What was more interesting was the accompanying statement by the Director of National Intelligence, Dennis Blair, trying to justify Obama's decision--or at least put it "into perspective." The perspective, the context, is that in the months after 9/11, "we did not have a clear understanding of the enemy we were dealing with, and our every effort was focused on preventing further attacks that would kill more Americans. It was during these months that the CIA was struggling to obtain critical information from captured al Qaida leaders, and requested permission to use harsher interrogation methods. The OLC memos make clear that senior legal officials judged the harsher methods to be legal."
Blair continues: "Those methods, read on a bright, sunny, safe day in April 2009, appear graphic and disturbing. As the President has made clear, and as both CIA Director Panetta and I have stated, we will not use those techniques in the future. But we will absolutely defend those who relied on these memos and those guidelines."
So: We were once in danger. Now we live in "a bright, sunny, safe day in April 2009." Now, in April 2009, Obama's Director of National Intelligence seems to be saying, we're safe.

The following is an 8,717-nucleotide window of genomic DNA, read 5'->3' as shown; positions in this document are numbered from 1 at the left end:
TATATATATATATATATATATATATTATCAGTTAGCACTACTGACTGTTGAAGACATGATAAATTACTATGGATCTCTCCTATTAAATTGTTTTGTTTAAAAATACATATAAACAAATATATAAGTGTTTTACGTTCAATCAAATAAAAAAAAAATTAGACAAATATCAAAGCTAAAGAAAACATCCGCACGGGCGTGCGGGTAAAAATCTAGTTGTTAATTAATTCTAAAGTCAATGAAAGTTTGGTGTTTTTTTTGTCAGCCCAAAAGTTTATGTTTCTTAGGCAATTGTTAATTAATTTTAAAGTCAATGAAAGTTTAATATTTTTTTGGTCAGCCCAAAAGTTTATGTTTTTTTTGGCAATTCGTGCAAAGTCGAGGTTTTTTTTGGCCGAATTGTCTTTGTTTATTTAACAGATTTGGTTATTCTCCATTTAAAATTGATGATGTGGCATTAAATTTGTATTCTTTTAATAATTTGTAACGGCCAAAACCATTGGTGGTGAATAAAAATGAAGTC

Yes, September 11 was a bright, sunny day too - and too many of us thought we were safe then as well.
Now, it's true that in the rapid, multifaceted mobilization against terrorism that took place in late 2001 and early 2002, there were a vast number of decisions made quickly on the basis of incomplete information; it's only natural that as the anti-terror effort has become part of the permanent institutions of government, there would be some rethinking of which of those emergency measures to make permanent and which to put back on the shelf. Maybe exposing detainees to caterpillars or pushing them against a "fake, flexible wall" or "Grasping the individual with both hands, one hand on each side of the collar opening, in a controlled and quick motion" are horrors beyond our imagining these days - as opposed to things most of us would associate with grammar school - but it's far more frightening to me to hear the DNI telling us that we're too safe these days to worry anymore about the need to get intelligence quickly out of captured terrorists.